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Drumeo Gab Podcast

Are ya tired of hearing, "so, like, uhh talk to me about how you started playing drums" in drumming podcasts? I'm gonna say, probably not as much as the guests are. I dunno, I think it's better to cut to the chase and explore pinpoint moments in their lives by forming curiosities around my research :0 IF YOU ARE DOWN FOR THAT; WELCOME! (Side Note: I strongly believe that the best part of the podcasting experience for listeners is the ability to connect with the host. So, don't be shy :)
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Now displaying: September, 2019
Sep 29, 2019

“I’m in awe of what we all are as human beings and what we all have the capacity to do.”

Gary Husband has had an interesting and varied career it would seem. He began playing with Allan Holdsworth in the late 70’s — 79’ if I am not mistaken — John McLaughlin, Billy Cobham, Todd Sucherman, Randy Brecker and the list goes on and on. The man has experienced so much as a musician and so to have him on this podcast was certainly an honor.

Gary began playing piano at a young age and was classically trained. There was a lot of theory, practice and no shortage of confinement. It wasn’t until he found the drums that he saw freedom. I wonder if freedom to express came more easily on the piano after he had spent time learning the drums? Either way, he is brilliant on both instruments and is recognized for his ability which is apparent given the company he keeps.

Aside from being a sideman for so many unbelievable artists, Gary is also a bandleader and has released many works under his name and other project-based recordings. One such band was Gary Husband’s Drive which released a record called “Hotwired”. With that record, Gary wanted to pay a little nod to some of the drumming greats who were bandleaders as well who influenced him. He also recorded an album where he interpreted Allan Holdsworth's music and one where he interpreted John McLaughlin. I highly recommend checking these out as well as “A Meeting of Spirits”.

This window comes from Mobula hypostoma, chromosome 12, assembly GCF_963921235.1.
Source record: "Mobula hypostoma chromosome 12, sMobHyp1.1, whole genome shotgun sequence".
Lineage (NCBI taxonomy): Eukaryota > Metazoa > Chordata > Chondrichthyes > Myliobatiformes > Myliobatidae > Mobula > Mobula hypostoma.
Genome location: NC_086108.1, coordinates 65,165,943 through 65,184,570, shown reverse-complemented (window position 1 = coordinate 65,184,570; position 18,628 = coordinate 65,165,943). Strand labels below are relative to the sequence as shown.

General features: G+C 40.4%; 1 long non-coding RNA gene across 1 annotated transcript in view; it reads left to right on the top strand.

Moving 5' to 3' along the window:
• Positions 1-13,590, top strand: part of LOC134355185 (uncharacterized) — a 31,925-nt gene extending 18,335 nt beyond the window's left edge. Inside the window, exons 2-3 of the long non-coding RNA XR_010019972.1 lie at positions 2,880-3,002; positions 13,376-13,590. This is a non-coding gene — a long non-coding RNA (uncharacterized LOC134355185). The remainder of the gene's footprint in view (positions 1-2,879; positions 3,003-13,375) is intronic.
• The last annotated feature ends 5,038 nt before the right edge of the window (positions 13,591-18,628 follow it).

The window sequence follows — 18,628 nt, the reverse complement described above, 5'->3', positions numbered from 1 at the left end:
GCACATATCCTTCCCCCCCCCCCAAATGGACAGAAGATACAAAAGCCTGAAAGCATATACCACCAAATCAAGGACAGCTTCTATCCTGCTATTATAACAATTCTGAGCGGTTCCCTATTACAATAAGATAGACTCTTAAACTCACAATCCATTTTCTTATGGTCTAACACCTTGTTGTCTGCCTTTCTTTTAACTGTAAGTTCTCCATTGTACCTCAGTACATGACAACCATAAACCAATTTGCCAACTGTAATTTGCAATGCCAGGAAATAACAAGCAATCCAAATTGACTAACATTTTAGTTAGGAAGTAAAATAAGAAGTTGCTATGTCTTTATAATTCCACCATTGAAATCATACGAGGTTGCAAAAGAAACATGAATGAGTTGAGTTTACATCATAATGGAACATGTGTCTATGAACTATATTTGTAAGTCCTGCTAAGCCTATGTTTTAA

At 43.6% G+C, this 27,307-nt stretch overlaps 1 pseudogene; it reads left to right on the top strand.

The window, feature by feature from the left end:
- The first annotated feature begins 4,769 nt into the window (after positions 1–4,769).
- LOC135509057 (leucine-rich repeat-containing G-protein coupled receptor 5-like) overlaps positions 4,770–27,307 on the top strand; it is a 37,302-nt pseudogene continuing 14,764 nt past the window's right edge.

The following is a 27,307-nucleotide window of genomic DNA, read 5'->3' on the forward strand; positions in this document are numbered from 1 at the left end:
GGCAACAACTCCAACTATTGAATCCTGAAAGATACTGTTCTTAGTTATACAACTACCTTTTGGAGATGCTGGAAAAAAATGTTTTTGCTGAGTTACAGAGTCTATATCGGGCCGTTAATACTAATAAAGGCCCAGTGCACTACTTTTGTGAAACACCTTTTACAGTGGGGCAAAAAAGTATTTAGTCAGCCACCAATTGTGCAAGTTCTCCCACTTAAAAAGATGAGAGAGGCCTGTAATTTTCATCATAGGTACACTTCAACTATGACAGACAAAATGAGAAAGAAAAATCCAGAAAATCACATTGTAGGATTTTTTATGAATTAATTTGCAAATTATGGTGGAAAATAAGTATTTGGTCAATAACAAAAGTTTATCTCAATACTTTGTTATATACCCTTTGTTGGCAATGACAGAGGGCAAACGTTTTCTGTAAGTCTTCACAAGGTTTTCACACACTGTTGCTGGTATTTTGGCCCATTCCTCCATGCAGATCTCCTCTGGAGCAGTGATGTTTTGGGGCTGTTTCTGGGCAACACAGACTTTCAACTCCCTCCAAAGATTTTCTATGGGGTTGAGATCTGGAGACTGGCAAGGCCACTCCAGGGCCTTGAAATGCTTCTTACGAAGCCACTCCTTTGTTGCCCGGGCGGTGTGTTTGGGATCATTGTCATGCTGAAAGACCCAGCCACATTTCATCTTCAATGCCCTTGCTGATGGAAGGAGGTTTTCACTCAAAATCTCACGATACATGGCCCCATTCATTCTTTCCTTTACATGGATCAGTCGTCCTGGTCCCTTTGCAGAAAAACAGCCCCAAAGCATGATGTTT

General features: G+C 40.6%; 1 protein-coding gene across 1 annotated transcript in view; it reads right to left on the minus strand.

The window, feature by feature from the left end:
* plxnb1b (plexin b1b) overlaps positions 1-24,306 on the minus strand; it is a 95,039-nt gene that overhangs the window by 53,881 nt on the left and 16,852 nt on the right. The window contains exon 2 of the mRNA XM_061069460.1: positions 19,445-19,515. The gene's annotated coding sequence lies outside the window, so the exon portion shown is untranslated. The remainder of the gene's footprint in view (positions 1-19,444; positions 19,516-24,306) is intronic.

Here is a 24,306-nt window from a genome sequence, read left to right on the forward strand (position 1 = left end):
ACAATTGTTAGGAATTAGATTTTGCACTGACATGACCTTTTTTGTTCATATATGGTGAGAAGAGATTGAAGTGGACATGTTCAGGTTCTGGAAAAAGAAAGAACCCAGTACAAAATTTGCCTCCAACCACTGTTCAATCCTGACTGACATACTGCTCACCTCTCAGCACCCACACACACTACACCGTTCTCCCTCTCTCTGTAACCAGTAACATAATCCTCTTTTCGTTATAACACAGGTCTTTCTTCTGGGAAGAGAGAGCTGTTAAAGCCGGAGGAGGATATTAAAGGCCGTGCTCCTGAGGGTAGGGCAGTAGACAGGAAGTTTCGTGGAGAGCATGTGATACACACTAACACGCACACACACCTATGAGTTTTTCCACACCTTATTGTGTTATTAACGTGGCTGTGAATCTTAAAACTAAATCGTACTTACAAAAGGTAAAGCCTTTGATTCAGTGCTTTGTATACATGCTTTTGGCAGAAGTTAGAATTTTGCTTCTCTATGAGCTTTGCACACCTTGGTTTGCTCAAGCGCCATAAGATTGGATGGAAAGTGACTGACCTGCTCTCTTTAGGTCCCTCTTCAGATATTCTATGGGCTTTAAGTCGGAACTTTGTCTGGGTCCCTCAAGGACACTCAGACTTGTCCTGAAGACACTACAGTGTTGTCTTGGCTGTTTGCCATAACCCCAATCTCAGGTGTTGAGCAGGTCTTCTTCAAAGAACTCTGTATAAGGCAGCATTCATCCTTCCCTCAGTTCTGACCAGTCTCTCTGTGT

You Will Hear About….

  • Gary’s new video cast series and some of the philosophies within it and why he decided to make it.
  • Not seeing yourself for who you really are.
  • Using our intuition to be responsible but also free in music.
  • Why having a personality prone to serving others makes for a better musician.
  • Are there aspects about being a musician that can’t be taught?
  • How musicians can find enjoyment in music they don’t enjoy playing.
  • Managing our expectations.

 

Why Should You Listen?

This is a conversation with one of the finest musicians in the world. With that being said, I think that this is more than worth your time to check out. We get deep with topics that are hard to quantify and explain but we try to make sense of what he, and to a lesser extent, I understand. It is nice to have this type of conversation with someone as warm and thoughtful as Gary. This conversation encourages us to think more for ourselves.

That is what I feel this episode brings forward. It’s a couple of perspectives about some things that we as musicians experience but may find difficulty expressing into words. But what is important is that we decide for ourselves what we want out of this and pursue that was honest intentions.

 

Music used in this episode:

Gary Husband’s Drive: Hotwired

Angel’s Over City Square

Heaven In My Hands